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Ancient Roman Restaurant Found in France

Thursday, February 18, 2016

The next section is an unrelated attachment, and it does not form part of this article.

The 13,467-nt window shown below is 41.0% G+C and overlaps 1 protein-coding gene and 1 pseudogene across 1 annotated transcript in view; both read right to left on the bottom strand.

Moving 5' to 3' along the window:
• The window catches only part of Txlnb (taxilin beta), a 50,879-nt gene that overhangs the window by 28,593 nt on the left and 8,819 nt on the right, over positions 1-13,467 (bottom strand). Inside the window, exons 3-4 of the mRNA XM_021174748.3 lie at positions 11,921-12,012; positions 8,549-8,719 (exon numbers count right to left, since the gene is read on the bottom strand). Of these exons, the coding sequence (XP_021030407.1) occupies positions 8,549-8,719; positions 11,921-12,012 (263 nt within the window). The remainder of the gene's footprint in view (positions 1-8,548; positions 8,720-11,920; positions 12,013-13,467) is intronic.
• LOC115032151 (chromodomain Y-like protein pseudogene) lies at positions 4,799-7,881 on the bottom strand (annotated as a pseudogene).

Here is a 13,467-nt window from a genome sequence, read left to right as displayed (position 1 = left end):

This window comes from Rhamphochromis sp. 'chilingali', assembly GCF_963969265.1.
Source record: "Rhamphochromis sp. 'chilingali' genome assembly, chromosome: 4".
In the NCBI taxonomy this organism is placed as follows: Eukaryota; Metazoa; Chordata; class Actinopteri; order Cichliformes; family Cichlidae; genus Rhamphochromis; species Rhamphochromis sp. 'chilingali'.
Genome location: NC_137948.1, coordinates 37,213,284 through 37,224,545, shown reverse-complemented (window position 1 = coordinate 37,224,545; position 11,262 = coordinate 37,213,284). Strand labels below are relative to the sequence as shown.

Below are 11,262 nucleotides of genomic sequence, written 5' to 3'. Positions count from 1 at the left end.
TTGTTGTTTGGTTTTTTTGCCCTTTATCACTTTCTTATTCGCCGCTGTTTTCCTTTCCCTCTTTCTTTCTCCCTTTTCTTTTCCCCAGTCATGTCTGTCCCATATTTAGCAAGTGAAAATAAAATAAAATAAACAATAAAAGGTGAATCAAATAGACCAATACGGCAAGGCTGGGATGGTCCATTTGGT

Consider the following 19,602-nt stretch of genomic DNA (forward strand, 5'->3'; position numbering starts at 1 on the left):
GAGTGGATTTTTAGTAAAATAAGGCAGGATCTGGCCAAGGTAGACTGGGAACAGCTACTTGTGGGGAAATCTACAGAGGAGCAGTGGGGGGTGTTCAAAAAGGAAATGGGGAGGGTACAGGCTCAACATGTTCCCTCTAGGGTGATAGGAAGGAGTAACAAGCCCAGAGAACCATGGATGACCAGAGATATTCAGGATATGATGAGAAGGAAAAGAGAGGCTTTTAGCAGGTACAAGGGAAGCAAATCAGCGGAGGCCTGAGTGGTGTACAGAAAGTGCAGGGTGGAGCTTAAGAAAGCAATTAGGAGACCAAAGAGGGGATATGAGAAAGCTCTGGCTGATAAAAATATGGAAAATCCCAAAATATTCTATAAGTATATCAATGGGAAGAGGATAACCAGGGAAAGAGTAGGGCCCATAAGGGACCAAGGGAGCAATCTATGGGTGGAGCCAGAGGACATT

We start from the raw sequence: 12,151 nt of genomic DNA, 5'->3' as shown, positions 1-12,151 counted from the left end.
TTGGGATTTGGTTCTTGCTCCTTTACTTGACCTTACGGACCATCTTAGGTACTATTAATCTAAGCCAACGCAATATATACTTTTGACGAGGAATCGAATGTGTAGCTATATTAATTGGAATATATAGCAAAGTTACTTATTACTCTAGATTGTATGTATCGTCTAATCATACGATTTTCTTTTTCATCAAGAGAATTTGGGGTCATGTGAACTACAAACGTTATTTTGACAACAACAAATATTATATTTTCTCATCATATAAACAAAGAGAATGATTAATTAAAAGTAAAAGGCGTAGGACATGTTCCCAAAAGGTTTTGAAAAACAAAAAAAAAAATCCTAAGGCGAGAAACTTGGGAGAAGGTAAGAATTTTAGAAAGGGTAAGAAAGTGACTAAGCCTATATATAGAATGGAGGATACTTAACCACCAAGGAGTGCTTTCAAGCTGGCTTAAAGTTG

France Roman Tavern LATTES, FRANCE—A team of archaeologists has found a structure in southern France that they believe served as a restaurant around 2,100 years ago, after the Romans had conquered the area. The establishment was in the ancient town of Lattara, home to farmers before the arrival of the Romans and a more diversified economy afterward, which created demand for eateries outside the home. “If you’re not growing your own food, where are you going to eat?” archaeologist Benjamin Luley of Gettysburg College told USA Today. “The Romans, in a very practical Roman way, had a very practical solution … a tavern.” In one room, the researchers found indoor gristmills and ovens for baking flatbreads and, in another room across a courtyard, they found benches against the walls and a charcoal-burning hearth in the floor. There were fish bones on the floor of the kitchen and sheep and cattle bones in the courtyard. The researchers also found shards of drinking bowls from Italy as well as debris from large platters. For more on ancient Roman eating habits, go to “The Gladiator Diet.”

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